The union, International Association of Fire Fighters, Local 1319, last month filed an "unfair labor practices" charge against the city with the state Public Employment Relations Board (PERB), arguing that the council acted unlawfully in not conferring with the union before deciding to place a repeal of binding arbitration before city voters. Measure D, which the council approved in July by a 5-4 vote, seeks to repeal a 33-year-old law that empowers a panel of arbitrators to settle labor disputes between the city and its public-safety workers.
The union had also requested on Aug. 1 an injunction that would keep Measure D from the ballot.
Days after filing the complaint and requesting the injunction, union leaders agreed to shelve both in hopes that the council would reopen negotiations with the unions and consider less drastic reforms to the binding-arbitration process.
But this past Tuesday night, before the council retreated into a closed session to discuss the union's legal challenge, union President Tony Spitaleri urged the council to consider a settlement proposal from the labor board, a proposal that he declined to discuss in detail but that he said would postpone the election until June 2012 and give the city and the union a chance to draft an ordinance that would be acceptable to all.
On Wednesday, when it became clear that the council would not reschedule the election, the union resumed its legal challenge and asked the court once again to consider its request for an injunction. The labor board is expected to consider the request for injunction immediately and issue a response within a few days of the request, City Attorney Molly Stump said.
Spitaleri on Wednesday criticized the city's decision to place the binding-arbitration repeal on the November ballot, saying in a statement that the "City Council has thrown fairness out the window throughout this entire process." He called the November vote an "illegal election."
"In their haste to repeal binding arbitration and take away the rights of police officers and firefighters, the City Council violated state law," Spitaleri said in a statement. "We sat down with the city and a PERB mediator last month to try to reach a negotiated settlement. Unfortunately, the City Council rejected this settlement, just like they have rejected our offers in contract negotiation and a compromise on binding arbitration."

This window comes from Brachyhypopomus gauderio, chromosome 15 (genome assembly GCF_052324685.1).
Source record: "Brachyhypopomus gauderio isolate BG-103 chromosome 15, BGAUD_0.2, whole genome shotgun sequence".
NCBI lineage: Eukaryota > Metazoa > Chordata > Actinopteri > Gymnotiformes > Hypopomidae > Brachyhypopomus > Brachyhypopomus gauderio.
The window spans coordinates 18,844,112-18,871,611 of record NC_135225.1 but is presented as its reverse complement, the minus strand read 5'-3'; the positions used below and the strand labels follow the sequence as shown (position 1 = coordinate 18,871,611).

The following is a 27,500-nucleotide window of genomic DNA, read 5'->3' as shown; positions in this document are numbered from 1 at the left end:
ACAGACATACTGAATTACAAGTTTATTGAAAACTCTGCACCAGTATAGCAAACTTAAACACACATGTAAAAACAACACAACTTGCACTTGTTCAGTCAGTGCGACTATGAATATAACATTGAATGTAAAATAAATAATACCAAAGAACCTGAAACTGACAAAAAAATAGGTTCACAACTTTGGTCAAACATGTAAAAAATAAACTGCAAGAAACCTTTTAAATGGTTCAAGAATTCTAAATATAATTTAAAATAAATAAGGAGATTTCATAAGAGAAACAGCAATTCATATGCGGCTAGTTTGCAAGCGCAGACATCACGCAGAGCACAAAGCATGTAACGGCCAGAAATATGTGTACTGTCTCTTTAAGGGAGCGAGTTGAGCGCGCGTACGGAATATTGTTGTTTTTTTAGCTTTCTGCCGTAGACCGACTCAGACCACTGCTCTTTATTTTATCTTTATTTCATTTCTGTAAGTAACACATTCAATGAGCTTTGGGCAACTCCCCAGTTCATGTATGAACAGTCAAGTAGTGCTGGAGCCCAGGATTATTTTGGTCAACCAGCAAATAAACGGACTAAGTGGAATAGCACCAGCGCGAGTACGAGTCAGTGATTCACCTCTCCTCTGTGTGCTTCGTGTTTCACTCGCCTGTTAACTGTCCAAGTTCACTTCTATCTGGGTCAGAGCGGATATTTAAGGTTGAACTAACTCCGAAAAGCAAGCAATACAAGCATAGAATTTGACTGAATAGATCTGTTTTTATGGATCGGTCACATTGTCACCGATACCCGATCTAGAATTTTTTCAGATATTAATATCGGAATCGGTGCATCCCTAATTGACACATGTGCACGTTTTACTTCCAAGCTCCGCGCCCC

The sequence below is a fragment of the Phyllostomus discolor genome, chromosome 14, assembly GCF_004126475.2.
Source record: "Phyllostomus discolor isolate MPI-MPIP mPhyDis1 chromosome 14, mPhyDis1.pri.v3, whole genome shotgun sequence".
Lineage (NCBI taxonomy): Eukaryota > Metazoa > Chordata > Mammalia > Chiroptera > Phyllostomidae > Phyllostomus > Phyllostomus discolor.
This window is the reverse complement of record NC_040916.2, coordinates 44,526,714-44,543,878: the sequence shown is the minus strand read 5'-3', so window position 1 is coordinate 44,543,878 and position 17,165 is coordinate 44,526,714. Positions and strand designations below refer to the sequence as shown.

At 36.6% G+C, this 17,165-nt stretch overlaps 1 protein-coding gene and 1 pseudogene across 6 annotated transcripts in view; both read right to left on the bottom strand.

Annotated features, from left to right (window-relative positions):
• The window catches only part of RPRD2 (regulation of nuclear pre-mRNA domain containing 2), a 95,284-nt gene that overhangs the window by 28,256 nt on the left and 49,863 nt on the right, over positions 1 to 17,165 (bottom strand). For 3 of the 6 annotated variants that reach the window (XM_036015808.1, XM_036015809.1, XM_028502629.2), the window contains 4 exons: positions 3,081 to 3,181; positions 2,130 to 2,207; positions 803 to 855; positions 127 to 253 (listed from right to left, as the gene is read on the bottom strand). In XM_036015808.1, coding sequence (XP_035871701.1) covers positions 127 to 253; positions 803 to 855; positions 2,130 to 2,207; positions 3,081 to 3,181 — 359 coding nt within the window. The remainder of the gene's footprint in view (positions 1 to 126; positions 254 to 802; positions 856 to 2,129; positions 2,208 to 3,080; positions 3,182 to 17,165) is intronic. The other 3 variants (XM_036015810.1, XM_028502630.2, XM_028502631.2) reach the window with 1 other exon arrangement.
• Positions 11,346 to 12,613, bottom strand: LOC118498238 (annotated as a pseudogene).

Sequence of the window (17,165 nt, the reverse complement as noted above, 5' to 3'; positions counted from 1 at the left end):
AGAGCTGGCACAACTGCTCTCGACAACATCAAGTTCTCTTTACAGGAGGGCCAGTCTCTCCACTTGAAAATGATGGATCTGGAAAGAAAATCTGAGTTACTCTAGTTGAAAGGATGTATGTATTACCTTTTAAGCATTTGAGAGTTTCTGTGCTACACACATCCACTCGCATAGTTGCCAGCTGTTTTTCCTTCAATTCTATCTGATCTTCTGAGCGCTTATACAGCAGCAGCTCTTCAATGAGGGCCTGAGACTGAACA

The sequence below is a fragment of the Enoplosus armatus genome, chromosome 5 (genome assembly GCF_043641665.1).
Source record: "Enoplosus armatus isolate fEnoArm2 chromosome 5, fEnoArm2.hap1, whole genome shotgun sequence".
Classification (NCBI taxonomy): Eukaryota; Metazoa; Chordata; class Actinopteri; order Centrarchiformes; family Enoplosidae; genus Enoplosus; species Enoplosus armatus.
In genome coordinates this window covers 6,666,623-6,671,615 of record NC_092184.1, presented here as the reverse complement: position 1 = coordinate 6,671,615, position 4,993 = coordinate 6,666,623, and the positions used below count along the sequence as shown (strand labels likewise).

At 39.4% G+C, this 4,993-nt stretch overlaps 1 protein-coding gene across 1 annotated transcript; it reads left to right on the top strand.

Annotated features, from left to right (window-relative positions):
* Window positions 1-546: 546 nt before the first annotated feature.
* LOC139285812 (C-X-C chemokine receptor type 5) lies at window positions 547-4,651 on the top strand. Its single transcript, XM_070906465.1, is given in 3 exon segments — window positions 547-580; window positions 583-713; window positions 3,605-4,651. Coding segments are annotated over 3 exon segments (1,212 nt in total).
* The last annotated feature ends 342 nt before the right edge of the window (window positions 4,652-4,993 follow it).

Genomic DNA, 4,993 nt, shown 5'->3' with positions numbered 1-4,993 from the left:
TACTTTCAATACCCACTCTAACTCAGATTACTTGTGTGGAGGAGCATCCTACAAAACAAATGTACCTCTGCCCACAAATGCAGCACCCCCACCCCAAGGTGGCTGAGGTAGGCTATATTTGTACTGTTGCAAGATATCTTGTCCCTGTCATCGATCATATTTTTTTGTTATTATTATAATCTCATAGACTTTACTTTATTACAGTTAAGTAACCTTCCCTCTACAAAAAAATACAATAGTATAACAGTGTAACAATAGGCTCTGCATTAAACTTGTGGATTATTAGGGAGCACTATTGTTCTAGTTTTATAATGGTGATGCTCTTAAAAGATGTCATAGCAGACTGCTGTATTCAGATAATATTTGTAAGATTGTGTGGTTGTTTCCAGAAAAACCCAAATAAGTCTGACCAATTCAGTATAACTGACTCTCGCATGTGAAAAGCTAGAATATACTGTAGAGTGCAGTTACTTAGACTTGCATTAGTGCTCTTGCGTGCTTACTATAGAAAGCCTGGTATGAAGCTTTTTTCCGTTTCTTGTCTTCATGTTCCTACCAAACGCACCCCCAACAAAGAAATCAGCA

Though the labor-relations board doesn't have the power to remove the binding-arbitration repeal from Palo Alto's ballot, it could request the Santa Clara County Superior Court issue the injunction requested by the union, Stump said.
Duane Reno, an attorney for the union, wrote in a letter to the labor-relations board that city representatives had agreed during an August meeting with mediators that the City Council would consider postponing the ballot measure. When the council took no action after its Tuesday night closed session, the union reopened its challenge to Measure D and asked that the "County of Santa Clara be enjoined from placing the measure on the Nov. 2, 2011 ballot."
The union's attorneys also requested that the "unfair labor practice" charge be taken out of abeyance. On Wednesday, the labor-relations board filed the complaint on behalf of the union charging the city with violating state labor-relations laws. Specifically, the union claimed that the city failed to negotiate with the unions in "good faith"; deprived members of the firefighters union of their right to be represented by the union; and deprived the union of its right to represent its members.
With the legal challenge back on the table, the two parties on Wednesday cancelled their Sept. 13 meeting with Public Employment Relations Board mediators. Instead, they will now fight their legal battle in a formal hearing on Sept. 26 and 30, in the labor-relations board's Oakland office. The court will issue its ruling on the unfair labor practice charge no later than the date of the hearing, Chief Administrative Law Judge Shawn P. Cloughesy wrote in a notice of the hearing.
Councilman Greg Scharff, a leading proponent of the repeal measure, called the union's latest complaint a "frivolous" action by Spitaleri. He noted that the deadline for pulling the item off the ballot has long passed and the council had no authority to remove it even if it wanted to. Even if the deadline weren't an issue, Scharff said he would not support postponing the election until next year.